Irish taxpayer funds migrant family seeking asylum in court challenge over their accommodation change – – Our News, Your Views

Irish taxpayer funds migrant family seeking asylum in court challenge over their accommodation change

A South African family seeking asylum in Ireland went to court to challenge the state’s decision to move them from a hotel in Co Wicklow to temporary accommodation in Co Mayo a week early.

The family, which has three young children, arrived in the state in July.

They say the decision to move them to what they say is inadequate housing is unreasonable and unreasonable when the children had just started school in Wicklow and started to settle in the local community.

They say they believe they have been treated inhumanely and that the children have been left without education, activities and friends, having a serious impact on their well-being.

They cannot be appointed by court order to protect the identity of children.

The family at the center of this case arrived in Ireland in mid-July.

The mother, father and three children, under 14 years of age, applied for international protection.

In a sworn document, the mother said this was due to extreme violence against her and her family in South Africa.

She said it was an extremely difficult decision to seek asylum abroad, but she did it out of fear of losing her life and the lives of her husband and children.

The woman said they were staying at the Grand Hotel in the town of Wicklow. At first they were in a shared room, but then they were given a room of their own where they lived until October 19.

She said that after receiving their own room, the family began to settle into life and began trying to get to know the schools, sports and activities in the city. The woman said that she knew they would be staying at the hotel permanently.

The two younger children were enrolled in a local primary school in September, where she said they have both settled in well. Her eldest son had a harder time finding a place in secondary school, but he started school on October 10 after his family paid him around €300 for uniforms.

The father and two of the children were involved in a local sports club, which helped them integrate into the community and make friends.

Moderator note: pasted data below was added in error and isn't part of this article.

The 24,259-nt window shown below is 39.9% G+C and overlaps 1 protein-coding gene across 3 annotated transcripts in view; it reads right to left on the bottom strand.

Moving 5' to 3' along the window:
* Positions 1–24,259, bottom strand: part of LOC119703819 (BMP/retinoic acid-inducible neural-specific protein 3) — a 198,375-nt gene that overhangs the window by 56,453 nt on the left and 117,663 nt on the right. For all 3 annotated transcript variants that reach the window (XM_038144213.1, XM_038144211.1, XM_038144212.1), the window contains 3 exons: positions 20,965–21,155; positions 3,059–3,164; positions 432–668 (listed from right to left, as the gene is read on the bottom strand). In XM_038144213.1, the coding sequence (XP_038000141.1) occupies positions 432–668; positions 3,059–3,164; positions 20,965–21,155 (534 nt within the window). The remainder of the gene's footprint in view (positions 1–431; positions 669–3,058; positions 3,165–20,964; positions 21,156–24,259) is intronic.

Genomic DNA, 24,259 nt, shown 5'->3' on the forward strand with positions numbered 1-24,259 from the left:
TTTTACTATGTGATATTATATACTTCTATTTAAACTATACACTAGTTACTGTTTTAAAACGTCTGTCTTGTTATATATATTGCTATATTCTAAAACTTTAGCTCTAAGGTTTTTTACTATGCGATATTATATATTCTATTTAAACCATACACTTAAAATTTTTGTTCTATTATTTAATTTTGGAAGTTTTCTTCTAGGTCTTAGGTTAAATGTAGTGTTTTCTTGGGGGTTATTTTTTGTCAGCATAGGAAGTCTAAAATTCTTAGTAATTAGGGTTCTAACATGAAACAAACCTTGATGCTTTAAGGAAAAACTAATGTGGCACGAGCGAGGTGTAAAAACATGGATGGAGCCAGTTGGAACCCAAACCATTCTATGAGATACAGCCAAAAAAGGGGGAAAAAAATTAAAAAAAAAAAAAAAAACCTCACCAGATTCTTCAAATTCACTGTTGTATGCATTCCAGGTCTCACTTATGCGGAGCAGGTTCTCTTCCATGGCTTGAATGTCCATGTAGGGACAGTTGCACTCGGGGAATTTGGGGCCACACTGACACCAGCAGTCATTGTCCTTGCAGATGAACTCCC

She said that they were very grateful for the assistance provided by the local community and that the family felt confident that they could build a life for their children while they processed their applications for international protection.

On October 13, she claimed to have received a letter from the International Protection Accommodation Service (IPAS), the agency in charge of providing accommodation to asylum seekers, informing the family that they would be moved to new accommodation the following week.

She said they were shocked and replied that they didn’t want to be moved.

Four days later, however, they received another letter telling them that they would be moving to the Breaffy Woods Hotel in Co Mayo on October 19.

The family was taken to the new accommodation by bus and has lived there ever since. The woman said her new accommodation was in a cubicle in a hotel sports hall. She said that it was completely inappropriate and that it was very cold. There was little privacy and the children were extremely traumatized.

She described them sleeping in their beds and generally uninterested in anything other than watching videos on their phones. Her mother said they had lost all the friendships and businesses they had built.

The nearest stores and schools were about 3 miles away, and the children did not go to school. They had been left without education, activities and friends, she said.

Attorney Tony McGillicuddy said that despite IPAS’ promise to minimize disruption, the move could not have been more disruptive. The need for the transfer had not been assessed and the rights of the family enshrined in the constitution and the European Convention on Human Rights had been violated.

He said that children had not been mentioned at all in IPAS communications and that it was extraordinary that there seemed to be no consideration for their needs.

In an affidavit, the family’s attorney, Susan Doyle, said that IPAS had written to the family to tell them that the decision had been made to “maximize the utilization of the available housing portfolio at a time of immense and increasing pressure on his system”.

The IPAS stated that the Grand Hotel in Wicklow was now only used for “single men” and that the Breaffy Woods Hotel was available for the use of families. But Mrs Doyle said her instructions were that families would continue to live in the Wicklow hotel while single people were also being housed in Mayo.

The family wants the court to order the state to take them back to Co Wicklow so they can resume school.

Judge Brian O’Moore said he would adjourn the case until Thursday morning to allow state defendants to respond.

He also issued an order preventing the family from being identified until 1pm from Thursday.

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